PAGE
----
Many patients come in and complain that they have vague pain in the ball of the foot. Many times it feel like it is across the whole ball of the foot, but sometimes it is focused on the 2nd toe. What could this be? It could possibly be a condition called capsulitis. Capsulitis is defined as inflammation of the joint capsule, or of the ligaments surrounding the base of the 2nd toe where it attaches to the long bone of the foot, or the metatarsal.
Symptoms of capsulitis include pain in the ball of the foot, described sometimes as "stepping on a marble" under the 2nd toe. The pain is described as aching, and is worsened with bending the toe or wearing heels. It is also worse when barefoot or on hardwood floors. Sometimes you may see it with a concurrent 2nd digit hammer toe, or when the 2nd toe is cocked up. If the 2nd toe is rigidly contracted, it can also appear to be dislocated. Capsulitis is cometimes refered to as "predislocation syndrome" because it can lead to a 2nd digit dislocation if not treated.
The cause of capsulitis in the 2nd digit basically comes down to the biomechanics of the foot. Various conditions may place undue stress on the 2nd toe joint, such as a bunion deformity where the big toe pushes up against the 2nd toe joint, or if the 2nd toe is longer than the 1st. Sometimes an unstable arch may cause collapse of the inside of the foot causing instability and increased pressure on the 2nd toe joint as well. Often times these are aggravated by increased activity, a new activity, or improper shoe gear or lack of support.
Diagnosis of this condition is made by physical exam, Xrays, and observation of the foot structure. It is important to get an accurate diagnosis as pain in the ball of the foot could also be a bony abnormality or even a neuroma, which would render a different treatment plan. Xrays are taken in our office to rule out a fracture or stress fracture, and to observe the quality of the joint and the bones.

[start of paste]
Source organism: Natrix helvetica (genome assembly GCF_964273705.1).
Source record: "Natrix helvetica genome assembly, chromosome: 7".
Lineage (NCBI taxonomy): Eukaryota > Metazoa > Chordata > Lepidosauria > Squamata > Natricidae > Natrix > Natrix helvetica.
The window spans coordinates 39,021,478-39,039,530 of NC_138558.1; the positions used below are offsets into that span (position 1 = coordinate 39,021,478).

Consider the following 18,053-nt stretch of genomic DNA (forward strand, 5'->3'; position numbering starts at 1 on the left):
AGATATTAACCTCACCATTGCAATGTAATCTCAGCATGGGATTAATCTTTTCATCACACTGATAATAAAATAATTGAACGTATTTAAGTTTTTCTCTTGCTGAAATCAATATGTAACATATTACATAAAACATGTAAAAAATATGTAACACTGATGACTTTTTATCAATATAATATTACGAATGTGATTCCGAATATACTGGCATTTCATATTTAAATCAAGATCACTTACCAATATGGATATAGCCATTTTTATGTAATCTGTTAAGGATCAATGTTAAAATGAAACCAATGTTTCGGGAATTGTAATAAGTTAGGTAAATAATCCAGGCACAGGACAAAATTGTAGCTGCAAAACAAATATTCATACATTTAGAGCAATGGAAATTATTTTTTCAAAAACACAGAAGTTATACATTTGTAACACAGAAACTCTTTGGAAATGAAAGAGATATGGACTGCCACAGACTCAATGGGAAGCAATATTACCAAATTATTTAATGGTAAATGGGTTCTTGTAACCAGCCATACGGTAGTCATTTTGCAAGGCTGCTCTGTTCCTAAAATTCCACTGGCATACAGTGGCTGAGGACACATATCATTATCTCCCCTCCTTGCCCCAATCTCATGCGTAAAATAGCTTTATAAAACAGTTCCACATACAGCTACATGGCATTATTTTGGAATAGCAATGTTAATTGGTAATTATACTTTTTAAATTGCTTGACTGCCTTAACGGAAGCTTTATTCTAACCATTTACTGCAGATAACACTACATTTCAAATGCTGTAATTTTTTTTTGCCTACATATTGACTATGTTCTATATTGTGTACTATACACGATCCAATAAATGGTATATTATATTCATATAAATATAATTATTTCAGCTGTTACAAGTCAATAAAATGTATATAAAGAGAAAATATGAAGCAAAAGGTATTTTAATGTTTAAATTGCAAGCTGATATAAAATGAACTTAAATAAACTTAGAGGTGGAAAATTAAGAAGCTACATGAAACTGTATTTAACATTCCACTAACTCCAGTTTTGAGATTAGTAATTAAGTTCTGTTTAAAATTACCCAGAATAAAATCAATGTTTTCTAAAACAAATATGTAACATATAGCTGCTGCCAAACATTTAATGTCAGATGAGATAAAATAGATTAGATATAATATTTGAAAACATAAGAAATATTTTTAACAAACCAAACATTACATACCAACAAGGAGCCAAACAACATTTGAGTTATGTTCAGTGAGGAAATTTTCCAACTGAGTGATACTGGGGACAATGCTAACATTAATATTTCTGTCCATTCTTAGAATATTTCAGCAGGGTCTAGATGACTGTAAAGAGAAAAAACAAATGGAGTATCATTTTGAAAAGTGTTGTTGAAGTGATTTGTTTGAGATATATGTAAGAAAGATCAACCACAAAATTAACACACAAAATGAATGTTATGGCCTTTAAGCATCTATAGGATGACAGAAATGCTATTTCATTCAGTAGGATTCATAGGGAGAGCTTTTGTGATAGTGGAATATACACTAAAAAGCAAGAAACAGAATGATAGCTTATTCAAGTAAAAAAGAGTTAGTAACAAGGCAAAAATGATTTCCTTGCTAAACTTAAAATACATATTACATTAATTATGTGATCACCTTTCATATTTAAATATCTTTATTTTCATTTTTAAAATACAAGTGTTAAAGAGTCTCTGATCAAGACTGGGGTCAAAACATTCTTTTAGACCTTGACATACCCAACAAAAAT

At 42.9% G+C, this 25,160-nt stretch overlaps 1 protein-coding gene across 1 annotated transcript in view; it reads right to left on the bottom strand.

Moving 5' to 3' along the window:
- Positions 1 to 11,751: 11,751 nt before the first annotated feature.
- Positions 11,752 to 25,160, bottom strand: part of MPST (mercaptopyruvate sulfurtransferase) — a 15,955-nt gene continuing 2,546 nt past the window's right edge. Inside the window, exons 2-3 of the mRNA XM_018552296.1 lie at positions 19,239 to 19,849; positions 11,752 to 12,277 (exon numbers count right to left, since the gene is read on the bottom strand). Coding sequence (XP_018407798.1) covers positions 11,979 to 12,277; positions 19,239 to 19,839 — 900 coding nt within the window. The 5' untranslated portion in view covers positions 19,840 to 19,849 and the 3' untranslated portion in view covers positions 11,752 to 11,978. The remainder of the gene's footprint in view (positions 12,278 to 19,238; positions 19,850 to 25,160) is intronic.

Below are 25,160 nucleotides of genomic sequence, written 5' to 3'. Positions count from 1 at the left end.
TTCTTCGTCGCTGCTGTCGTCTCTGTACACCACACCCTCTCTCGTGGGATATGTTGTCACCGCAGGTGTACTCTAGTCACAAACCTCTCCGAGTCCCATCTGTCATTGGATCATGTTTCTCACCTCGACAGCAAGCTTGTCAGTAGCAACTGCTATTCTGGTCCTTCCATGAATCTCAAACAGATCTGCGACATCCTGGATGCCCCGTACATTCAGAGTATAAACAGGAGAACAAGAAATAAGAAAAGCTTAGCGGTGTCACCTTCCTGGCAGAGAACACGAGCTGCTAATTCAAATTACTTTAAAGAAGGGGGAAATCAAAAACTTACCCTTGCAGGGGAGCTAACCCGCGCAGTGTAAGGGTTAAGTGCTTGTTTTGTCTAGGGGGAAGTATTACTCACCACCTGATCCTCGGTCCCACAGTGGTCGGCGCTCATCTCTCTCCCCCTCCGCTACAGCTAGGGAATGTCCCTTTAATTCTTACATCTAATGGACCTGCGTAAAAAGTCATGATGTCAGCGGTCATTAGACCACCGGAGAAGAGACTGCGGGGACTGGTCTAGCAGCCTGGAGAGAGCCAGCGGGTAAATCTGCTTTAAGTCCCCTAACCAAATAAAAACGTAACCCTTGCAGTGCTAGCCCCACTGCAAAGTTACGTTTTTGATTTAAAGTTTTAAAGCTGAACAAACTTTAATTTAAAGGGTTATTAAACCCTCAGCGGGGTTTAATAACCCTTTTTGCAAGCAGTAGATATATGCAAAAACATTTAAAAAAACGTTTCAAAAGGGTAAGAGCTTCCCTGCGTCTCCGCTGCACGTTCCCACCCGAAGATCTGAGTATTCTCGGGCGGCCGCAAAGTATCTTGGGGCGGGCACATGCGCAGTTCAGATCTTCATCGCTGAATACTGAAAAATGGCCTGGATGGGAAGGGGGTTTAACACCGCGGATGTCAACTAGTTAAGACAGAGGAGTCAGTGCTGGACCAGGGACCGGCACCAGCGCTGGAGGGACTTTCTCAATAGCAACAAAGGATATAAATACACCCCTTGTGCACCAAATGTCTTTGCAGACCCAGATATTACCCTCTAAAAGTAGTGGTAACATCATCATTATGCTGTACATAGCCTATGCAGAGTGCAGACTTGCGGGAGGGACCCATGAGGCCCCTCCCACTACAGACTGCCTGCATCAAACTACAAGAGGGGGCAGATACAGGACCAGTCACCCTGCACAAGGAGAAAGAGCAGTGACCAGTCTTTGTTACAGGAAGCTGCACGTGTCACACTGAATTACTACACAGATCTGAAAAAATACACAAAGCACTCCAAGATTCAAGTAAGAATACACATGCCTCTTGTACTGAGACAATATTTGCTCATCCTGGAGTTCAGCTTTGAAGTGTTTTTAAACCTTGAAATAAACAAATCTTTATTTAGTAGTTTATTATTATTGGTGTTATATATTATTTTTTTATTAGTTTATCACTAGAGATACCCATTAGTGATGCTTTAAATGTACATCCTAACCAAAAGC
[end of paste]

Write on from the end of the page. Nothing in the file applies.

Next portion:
Treatment of this condition must employ methods to decrease inflammation and to correct the biomechanics that lead to this diagnosis. At the first visit, we start with strapping and padding, icing the area, and oral anti inflammatories. If this is improving, we may also add physical therapy and an in-office procedure called iontophoresis. We will also discuss the benefits and risks of a cortisone injection in the 2nd toe joint to alleviate the pain. In order to address the biomechanics, we may suggest orthotics, or inserts, in the shoe. Our doctors and medical staff fit our patients with custom orthotics, but sometimes over the counter options with alterations may work as well. If no progress is seen, then we may send patients for advanced testing such as diagnostic ultrasound or an MRI to make sure the plantar plate, a ligament that holds the 2nd toe joint in place, is not torn. In such cases, either immobilization with a CAM boot or sometimes surgery may be warranted.
If you have pain in the ball of your foot, make an appointment with one of our doctors today. You should not have to live with pain! Call Prairie Path Foot and Ankle Clinic 630-834-3668.